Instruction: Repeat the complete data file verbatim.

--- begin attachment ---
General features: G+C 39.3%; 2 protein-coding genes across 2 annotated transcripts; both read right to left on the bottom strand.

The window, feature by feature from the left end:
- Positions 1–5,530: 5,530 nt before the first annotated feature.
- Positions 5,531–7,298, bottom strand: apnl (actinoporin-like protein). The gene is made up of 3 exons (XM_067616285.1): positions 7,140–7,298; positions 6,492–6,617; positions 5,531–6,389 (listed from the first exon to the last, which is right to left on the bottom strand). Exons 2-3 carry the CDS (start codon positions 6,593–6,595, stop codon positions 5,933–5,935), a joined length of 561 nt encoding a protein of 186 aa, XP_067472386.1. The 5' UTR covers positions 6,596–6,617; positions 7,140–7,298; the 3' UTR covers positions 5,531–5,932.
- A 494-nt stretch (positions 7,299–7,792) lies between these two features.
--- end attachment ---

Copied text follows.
General features: G+C 39.3%; 2 protein-coding genes across 2 annotated transcripts; both read right to left on the bottom strand.

The window, feature by feature from the left end:
- Positions 1–5,530: 5,530 nt before the first annotated feature.
- Positions 5,531–7,298, bottom strand: apnl (actinoporin-like protein). The gene is made up of 3 exons (XM_067616285.1): positions 7,140–7,298; positions 6,492–6,617; positions 5,531–6,389 (listed from the first exon to the last, which is right to left on the bottom strand). Exons 2-3 carry the CDS (start codon positions 6,593–6,595, stop codon positions 5,933–5,935), a joined length of 561 nt encoding a protein of 186 aa, XP_067472386.1. The 5' UTR covers positions 6,596–6,617; positions 7,140–7,298; the 3' UTR covers positions 5,531–5,932.
- A 494-nt stretch (positions 7,299–7,792) lies between these two features.